SpeakerCraft CS3 soundbar review

Inside CI 4 Rating

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posted on Sunday, 23rd June 2013 by Steve May

Hi-fi  Soundbar  Aldous Systems 


With the soundbar market growing exponentially, it's not surprising to see speciality audio brands attempting to carve themselves a slice of the pie. That said, SpeakerCraft isn't necessarily an obvious bandwagon jumper; the brand is still largely considered an architectural loudspeaker exponent. Of course, the CS3 isn't strictly a soundbar. SpeakerCraft describes it as a 'Stereo Centre Stage Speaker', and the form factor is more TV pedestal than horizontal enclosure. It transpires this approach brings solid benefits…

SpeakerCraft CS3: Build quality and features
The CS3 is intended for table-top installation. It measures 102 x 711 x 419mm (H/W/D), which means you can't really use it with flatscreen TVs that have a wider stand area. While suitable for conventional table-top stands, it's unusable with some key models, including several from Samsung's 2013 range.

There's nothing particularly fancy about the aesthetics of the product itself. It's a ported enclosure finished in matt black. That said, the unit itself is definitely sturdy, with no flex in the cabinet. Weighing some 11kg, it can easily take the weight of a 50-inch screen. Indeed, we plopped a 65-incher on it, seemingly without inducing any stress. A magnetic grille covers up four paper cone 3-inch mid-range drivers and two 1-inch silk dome tweeters; on the bottom of the box, a pair of 5 ¼-inch subwoofers fire downwards. Audio inputs include coaxial and digital optical, plus a pair of stereo phonos. The CS3 also boasts an integrated Bluetooth receiver, allowing users to stream tunes directly from their smartphones. There is no HDMI input, however.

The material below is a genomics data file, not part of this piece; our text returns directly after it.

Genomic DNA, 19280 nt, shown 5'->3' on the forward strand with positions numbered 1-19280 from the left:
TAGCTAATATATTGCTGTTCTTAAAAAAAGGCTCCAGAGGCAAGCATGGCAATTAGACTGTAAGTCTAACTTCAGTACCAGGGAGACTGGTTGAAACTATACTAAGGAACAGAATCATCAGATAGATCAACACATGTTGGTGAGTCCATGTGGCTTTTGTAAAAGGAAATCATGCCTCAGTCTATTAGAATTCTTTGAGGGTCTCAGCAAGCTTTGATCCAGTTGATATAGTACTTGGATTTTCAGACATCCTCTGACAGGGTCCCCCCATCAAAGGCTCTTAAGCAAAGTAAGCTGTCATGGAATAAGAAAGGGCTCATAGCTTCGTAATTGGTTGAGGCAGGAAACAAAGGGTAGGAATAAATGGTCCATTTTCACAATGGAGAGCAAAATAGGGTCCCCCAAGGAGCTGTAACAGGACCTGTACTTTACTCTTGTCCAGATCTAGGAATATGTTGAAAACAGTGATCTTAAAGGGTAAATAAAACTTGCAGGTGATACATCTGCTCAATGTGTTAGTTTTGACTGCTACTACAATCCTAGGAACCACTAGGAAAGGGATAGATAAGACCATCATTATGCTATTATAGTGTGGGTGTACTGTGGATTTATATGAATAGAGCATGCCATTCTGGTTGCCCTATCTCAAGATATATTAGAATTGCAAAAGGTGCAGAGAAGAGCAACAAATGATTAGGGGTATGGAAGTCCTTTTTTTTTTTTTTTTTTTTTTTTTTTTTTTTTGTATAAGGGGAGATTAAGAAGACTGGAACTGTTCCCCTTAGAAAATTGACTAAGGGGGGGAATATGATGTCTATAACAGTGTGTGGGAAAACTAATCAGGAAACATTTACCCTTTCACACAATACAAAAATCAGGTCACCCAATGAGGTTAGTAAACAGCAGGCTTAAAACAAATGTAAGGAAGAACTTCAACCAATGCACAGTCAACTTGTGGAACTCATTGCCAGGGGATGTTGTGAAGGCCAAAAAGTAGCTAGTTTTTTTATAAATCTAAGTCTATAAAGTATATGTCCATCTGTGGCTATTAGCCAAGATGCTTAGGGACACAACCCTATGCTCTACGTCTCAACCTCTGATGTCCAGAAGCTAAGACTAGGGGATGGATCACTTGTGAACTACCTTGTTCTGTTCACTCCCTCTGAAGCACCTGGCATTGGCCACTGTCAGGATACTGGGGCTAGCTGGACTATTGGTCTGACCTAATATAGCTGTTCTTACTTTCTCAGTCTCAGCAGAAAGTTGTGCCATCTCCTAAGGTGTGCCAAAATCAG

The CS3 ships with a credit-card sized remote control. Stereo phono leads and an optical digital cable are supplied in the box. The only indication that the speaker is powered up is a subtle red Standby LED. When activated, this turns blue. Installation takes next to no time. Simply place the CS3 beneath the resident screen and connect it as a source. In most instances, this only requires an optical digital link, although there will always be exceptions to the rule.

SpeakerCraft CS3: Performance
Compared to the inadequate sound system of the average TV screen, the CS3 sounds positively symphonic. The system has a richness that suits both speech based reality programmes and action-orientated TV and movie fare alike. The mid-range favours dialogue, a characteristic that will suit family use. There's also a prodigious bass output for such a small enclosure. You'll not need to consider a separate subwoofer. The remote offers bass and treble trim and boost controls, so you can temper this as you see fit. Of course with no display of any type offered, it's often confusing to know where you are with any settings. Thankfully, an EQ Reset always gets you back to square one.